Why do King Charles’ royal guards faint?

In preparation for King Charles’ historic Trooping the Colour celebrations on Saturday, June 17, soldiers dressed in their iconic white and red uniforms were observed practicing formations to accompany the monarch on his horseback procession, serving a crucial purpose of guarding the royal family’s residences and synonymous with British pageantry.

The first time isn’t when guards fainted, but this isn’t a good job. You did really well, but the conditions were difficult in the morning heat. I want to thank every soldier who took part in the Colonel’s review, even Prince William who acknowledged the difficult conditions in a tweet. While soldiers managed to get up and resume rehearsals, some had to be whisked away on stretchers. During the Trooping the Colour rehearsal at the Parade Guards Horse, at least three guardsmen fainted as temperatures rose to almost 30C.

The BBC was forced to suspend the live broadcast of Queen Elizabeth II’s funeral after a policeman suddenly collapsed outside Westminster Abbey, just moments after one of her royal guards protecting Her Majesty collapsed in the state Hall of Westminster. This incident made headlines late last year.

The soldiers in ceremonial attire were instructed to remain perfectly motionless for a duration of six hours at each corner of the coffin. However, they were allowed to switch positions every 20 minutes to ensure a continuous, 24-hour watch over the Queen’s coffin at Westminster Hall.

“The Prince and Princess of Wales join King Charles as he rides on horseback at Trooping the Colour – best photos. READ:”

The sentinel was positioned at the base of the deceased sovereign’s coffin when he fainted. Swiftly disseminated on social platforms, video of the sentinel’s abrupt collapse, which occurred approximately at 1am. Prior to the live broadcast being halted, spectators were growing more worried about the guard of the Queen, who was promptly assisted by adjacent authorities.

A TikTok user expressed their worry at the moment, stating, “I feel sorry for him, I hope he’s not injured. That was a terrible tumble,” while another user commented, “It must be extremely stressful. This is one of the most significant occurrences globally.”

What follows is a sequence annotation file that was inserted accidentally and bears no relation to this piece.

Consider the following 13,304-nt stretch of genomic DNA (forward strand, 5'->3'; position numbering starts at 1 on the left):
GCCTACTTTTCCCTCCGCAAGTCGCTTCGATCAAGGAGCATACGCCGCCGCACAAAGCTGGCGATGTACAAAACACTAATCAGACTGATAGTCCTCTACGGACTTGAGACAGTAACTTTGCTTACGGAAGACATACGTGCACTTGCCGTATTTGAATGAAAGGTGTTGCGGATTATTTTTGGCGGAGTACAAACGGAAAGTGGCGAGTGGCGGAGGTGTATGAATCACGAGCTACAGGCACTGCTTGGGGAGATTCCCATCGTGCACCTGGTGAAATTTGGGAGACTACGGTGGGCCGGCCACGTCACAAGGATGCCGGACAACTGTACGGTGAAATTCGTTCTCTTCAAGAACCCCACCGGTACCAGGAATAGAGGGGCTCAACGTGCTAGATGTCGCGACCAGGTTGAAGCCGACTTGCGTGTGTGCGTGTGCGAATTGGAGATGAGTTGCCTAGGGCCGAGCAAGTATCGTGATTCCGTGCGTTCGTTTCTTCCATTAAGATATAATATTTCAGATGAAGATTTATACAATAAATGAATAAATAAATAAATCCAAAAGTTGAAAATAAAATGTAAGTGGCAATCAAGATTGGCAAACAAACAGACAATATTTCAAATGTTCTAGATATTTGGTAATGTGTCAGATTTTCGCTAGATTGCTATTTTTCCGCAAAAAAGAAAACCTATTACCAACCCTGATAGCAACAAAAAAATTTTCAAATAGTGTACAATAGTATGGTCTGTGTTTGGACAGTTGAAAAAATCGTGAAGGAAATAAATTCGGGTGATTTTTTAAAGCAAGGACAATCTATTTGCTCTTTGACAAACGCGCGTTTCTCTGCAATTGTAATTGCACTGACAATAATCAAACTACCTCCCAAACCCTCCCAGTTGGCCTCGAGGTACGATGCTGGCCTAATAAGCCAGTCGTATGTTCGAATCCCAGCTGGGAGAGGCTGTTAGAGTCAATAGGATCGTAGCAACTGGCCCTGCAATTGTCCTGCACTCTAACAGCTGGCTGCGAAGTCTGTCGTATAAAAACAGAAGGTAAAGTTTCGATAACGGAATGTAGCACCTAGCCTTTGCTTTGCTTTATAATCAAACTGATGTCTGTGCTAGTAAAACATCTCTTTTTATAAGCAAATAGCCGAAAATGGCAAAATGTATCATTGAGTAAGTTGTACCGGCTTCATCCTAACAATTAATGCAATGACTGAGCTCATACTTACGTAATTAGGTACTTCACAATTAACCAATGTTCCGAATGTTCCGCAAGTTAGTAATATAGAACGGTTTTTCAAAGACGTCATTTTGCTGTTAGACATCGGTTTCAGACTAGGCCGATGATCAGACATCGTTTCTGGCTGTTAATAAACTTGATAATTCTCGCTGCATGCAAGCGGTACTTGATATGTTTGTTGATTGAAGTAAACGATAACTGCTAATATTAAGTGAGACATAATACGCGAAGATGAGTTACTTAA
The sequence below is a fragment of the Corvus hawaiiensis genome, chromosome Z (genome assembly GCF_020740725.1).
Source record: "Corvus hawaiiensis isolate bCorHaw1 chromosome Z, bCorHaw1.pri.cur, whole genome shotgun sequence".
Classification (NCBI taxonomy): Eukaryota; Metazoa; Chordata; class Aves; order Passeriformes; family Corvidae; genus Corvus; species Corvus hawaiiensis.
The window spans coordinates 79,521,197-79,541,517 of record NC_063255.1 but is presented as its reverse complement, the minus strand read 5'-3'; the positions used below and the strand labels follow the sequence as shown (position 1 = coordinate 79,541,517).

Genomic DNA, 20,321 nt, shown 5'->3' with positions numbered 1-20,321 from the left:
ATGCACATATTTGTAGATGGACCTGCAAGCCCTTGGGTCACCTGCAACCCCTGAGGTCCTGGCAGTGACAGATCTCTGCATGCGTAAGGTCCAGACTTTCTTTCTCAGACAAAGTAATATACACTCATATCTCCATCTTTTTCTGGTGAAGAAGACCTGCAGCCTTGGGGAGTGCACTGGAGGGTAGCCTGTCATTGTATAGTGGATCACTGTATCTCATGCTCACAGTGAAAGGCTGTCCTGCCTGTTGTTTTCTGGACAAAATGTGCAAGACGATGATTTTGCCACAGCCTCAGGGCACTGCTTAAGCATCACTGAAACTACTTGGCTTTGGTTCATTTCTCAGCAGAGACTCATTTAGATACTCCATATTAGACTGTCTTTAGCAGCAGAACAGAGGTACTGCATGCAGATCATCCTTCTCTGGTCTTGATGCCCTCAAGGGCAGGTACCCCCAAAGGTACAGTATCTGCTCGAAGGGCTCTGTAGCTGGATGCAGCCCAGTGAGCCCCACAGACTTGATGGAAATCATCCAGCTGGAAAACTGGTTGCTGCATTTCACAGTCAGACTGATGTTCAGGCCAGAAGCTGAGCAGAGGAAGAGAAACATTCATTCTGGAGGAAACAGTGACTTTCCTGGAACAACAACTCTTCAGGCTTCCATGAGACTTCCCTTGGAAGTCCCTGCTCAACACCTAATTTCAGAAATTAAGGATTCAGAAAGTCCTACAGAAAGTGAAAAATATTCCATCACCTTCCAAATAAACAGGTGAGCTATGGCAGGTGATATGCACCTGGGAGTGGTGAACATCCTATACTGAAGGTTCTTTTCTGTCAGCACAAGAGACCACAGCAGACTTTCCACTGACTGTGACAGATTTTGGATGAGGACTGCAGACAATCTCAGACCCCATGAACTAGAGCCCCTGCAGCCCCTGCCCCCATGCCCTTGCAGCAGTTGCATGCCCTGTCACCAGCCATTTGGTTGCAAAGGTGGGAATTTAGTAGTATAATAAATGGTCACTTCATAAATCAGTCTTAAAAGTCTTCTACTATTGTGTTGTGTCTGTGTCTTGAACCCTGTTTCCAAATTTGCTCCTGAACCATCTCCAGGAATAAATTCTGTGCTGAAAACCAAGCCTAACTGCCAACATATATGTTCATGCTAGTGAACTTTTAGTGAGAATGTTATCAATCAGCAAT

“I wish he’s okay,” another person chimed in. “It must be very challenging to sustain such a position for a prolonged duration.”

It is not uncommon for fainting to occur during large-scale events like the Trooping Colour, especially considering the extended duration of these periods, particularly for the King’s guards.

In fact, Major Dai Bevan says that even the soldiers are taught to pay attention to the faintest details at the wedding of Princess and Prince in Wales, with a 101-strong Honour Guard led by the Welsh Guards.

The palace guards are susceptible to fainting when commanded to stand for lengthy periods.

Soldiers prevent the support for adjacent infrastructure or falling sideways. The soldiers who can fall forward with their bayonet-tipped rifles while maintaining their discipline demonstrate true dedication, as stated by The Express.

In 2016, a member of the royal guard fainted during Trooping the Colour.

“It will likely entail a fractured nose and a great deal of teeth being absent,” Major Dai Bevan adds.

The duty of protecting the Monarch by the Household Troops (as they were called during that period) can be traced back to the reign of Henry VII (1485 – 1509).

The training of becoming a royal guardsman requires years of discipline and impeccable conduct. Since the 17th century, the King’s Army has fought in almost every major conflict area, with the guardsmen being regarded as some of the finest soldiers in the British military.

The guards of the Queen are trained to “collapse to attention”.

Not mentioning the weight of their uniform, fulfilling their duties can put immense strain on the mind and body, causing swelling in the feet, lower back pain, muscle strain, and exhaustion. It may appear easy to still stand perfectly for elongated periods of time, but it can be physically and mentally challenging.

EXPLORE: Prince Louis’ mischievous behavior at Trooping the Colour alongside siblings George and Charlotte.